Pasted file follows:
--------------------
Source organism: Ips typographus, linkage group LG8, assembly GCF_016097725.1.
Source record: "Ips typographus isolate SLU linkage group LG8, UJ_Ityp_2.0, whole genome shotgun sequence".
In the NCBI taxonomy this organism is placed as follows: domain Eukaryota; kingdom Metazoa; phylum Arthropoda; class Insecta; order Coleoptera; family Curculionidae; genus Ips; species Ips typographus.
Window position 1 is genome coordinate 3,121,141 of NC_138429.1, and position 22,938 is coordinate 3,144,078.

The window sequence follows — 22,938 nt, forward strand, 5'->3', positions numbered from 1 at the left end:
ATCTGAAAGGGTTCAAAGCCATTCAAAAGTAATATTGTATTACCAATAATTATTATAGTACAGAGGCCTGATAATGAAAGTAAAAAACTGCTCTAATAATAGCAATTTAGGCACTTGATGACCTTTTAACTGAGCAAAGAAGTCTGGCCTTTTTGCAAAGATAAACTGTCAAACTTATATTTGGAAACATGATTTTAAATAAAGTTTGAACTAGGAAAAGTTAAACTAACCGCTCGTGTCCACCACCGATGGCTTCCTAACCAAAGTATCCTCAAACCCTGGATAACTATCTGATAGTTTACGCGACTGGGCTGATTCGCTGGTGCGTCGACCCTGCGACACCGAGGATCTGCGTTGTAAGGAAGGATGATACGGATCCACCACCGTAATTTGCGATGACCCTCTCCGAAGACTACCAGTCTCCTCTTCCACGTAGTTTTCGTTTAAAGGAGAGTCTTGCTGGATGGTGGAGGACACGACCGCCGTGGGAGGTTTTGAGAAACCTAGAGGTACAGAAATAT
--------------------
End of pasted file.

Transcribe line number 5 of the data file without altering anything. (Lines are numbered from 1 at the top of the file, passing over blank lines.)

The window sequence follows — 22,938 nt, forward strand, 5'->3', positions numbered from 1 at the left end: